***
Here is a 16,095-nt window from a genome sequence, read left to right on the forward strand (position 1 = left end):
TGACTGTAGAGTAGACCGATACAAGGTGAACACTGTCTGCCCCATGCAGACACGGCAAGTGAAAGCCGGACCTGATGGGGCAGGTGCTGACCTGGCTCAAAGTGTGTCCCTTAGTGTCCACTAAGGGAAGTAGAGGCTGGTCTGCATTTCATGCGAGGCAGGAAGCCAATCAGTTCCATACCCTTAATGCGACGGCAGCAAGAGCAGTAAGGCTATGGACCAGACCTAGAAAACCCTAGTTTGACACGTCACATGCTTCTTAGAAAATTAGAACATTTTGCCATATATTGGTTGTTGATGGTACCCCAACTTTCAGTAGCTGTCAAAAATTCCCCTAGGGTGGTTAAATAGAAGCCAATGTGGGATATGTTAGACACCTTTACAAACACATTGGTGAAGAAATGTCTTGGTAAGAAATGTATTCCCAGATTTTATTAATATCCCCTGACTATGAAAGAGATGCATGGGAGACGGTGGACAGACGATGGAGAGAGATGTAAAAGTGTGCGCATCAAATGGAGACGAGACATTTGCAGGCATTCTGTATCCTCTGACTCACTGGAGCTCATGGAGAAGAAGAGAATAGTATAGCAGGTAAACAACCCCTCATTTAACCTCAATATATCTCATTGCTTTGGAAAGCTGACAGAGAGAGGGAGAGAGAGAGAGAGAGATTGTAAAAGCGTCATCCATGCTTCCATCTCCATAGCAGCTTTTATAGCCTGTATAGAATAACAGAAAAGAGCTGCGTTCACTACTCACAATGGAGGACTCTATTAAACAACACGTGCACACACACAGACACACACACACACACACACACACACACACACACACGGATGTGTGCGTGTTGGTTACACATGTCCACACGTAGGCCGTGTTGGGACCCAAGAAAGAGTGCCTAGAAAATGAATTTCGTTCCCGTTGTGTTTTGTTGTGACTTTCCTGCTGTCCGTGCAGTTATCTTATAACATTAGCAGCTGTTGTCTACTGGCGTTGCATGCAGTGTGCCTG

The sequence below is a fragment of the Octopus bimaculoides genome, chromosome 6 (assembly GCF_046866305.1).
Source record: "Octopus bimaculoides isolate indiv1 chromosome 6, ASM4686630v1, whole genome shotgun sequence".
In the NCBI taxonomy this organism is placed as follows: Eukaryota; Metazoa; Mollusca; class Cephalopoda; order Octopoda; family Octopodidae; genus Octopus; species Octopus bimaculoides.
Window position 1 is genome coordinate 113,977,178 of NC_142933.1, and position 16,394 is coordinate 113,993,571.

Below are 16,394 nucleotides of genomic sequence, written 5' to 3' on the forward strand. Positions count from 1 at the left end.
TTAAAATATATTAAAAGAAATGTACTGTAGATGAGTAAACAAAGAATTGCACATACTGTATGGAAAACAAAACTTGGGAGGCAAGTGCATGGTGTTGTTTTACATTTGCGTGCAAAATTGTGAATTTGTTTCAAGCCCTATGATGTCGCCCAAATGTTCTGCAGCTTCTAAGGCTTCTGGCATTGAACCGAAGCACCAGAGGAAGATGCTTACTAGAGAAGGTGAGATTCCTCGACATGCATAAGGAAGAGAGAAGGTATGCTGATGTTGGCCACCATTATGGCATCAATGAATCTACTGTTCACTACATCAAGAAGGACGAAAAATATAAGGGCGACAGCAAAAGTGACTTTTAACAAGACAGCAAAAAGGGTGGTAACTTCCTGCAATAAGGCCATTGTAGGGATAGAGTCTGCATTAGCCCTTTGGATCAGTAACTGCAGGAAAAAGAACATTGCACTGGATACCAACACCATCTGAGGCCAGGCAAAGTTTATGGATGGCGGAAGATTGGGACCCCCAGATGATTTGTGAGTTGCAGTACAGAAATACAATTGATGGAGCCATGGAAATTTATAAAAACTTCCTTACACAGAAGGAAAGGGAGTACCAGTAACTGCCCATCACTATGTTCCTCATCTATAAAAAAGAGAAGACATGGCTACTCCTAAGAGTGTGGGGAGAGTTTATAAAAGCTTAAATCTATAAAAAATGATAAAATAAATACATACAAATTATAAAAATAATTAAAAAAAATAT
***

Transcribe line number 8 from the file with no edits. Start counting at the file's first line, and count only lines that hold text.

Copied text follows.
TTAAAATATATTAAAAGAAATGTACTGTAGATGAGTAAACAAAGAATTGCACATACTGTATGGAAAACAAAACTTGGGAGGCAAGTGCATGGTGTTGTTTTACATTTGCGTGCAAAATTGTGAATTTGTTTCAAGCCCTATGATGTCGCCCAAATGTTCTGCAGCTTCTAAGGCTTCTGGCATTGAACCGAAGCACCAGAGGAAGATGCTTACTAGAGAAGGTGAGATTCCTCGACATGCATAAGGAAGAGAGAAGGTATGCTGATGTTGGCCACCATTATGGCATCAATGAATCTACTGTTCACTACATCAAGAAGGACGAAAAATATAAGGGCGACAGCAAAAGTGACTTTTAACAAGACAGCAAAAAGGGTGGTAACTTCCTGCAATAAGGCCATTGTAGGGATAGAGTCTGCATTAGCCCTTTGGATCAGTAACTGCAGGAAAAAGAACATTGCACTGGATACCAACACCATCTGAGGCCAGGCAAAGTTTATGGATGGCGGAAGATTGGGACCCCCAGATGATTTGTGAGTTGCAGTACAGAAATACAATTGATGGAGCCATGGAAATTTATAAAAACTTCCTTACACAGAAGGAAAGGGAGTACCAGTAACTGCCCATCACTATGTTCCTCATCTATAAAAAAGAGAAGACATGGCTACTCCTAAGAGTGTGGGGAGAGTTTATAAAAGCTTAAATCTATAAAAAATGATAAAATAAATACATACAAATTATAAAAATAATTAAAAAAAATAT